"One of the things that has been very lovely about the experience, thus far, for those of us being portrayed in the film is we had an opportunity not only to meet the actors who are playing us but to really spend time with them," said Jones. "I am amazed at how sweet, smart and hard-working everyone is with this production."

Jones said seeing Josh Brolin in full makeup as White was "horrifying" at first.

"He walked by me and looked at me and said, 'The look on your face tells me everything I need to know.' Obviously, the murder itself is going to be very painful," said Jones. "Already, there have been so many really poignant moments. I think it is going to be an extraordinary film."

The production will shoot several scenes inside City Hall's Rotunda and basement area. The Board of Supervisors is expected to sign off on the movie crew's request to shoot inside the board chambers at its meeting Tuesday.

Supervisor Tom Ammiano, who will appear in the film as himself, said he has been told his scenes will be shot in February. He has already heard from the movie's costumers.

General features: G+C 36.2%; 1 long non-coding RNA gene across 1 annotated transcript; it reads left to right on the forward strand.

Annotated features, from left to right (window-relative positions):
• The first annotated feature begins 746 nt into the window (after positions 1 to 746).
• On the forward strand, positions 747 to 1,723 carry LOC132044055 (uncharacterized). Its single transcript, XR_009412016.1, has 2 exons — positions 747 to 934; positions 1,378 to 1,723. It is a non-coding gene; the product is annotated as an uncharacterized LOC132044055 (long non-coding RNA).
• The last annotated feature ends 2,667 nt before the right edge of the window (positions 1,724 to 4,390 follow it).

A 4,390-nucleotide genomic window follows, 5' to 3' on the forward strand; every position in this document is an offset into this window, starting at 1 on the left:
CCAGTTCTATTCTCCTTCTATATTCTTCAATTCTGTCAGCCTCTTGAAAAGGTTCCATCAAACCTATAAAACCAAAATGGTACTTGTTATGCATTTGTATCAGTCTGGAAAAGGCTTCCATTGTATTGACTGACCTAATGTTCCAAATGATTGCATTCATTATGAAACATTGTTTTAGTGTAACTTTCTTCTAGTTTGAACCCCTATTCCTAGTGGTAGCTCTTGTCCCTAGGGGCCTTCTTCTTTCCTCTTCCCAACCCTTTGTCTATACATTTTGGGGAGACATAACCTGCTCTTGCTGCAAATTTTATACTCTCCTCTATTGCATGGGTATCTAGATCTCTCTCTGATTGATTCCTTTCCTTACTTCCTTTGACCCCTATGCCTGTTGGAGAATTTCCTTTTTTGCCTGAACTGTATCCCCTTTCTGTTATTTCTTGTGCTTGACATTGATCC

"They asked me what my sizes are. I asked them for what? Thirty-five years ago it was a 22 waist," joked Ammiano.

The public will also have a chance to appear in the movie as the film crew is seeking people over the age of 18 for several marches they will be recreating in February. Filming will take place from 7 p.m. to midnight Monday, February 4 at Castro and Market streets and from 9 p.m. to 3 a.m. Friday, February 8 at Market and Franklin.

Prior to the Monday, February 4 shoot, the production will host a screening of the documentary The Times of Harvey Milk at 4:30 p.m. at the Castro Theatre. Joining the film's director, Rob Epstein, will be Jones, Van Sant, and members of the cast. Filming will begin immediately after the screening.

Participants can sign up for either night at the Web site http://www.milkmarch.com.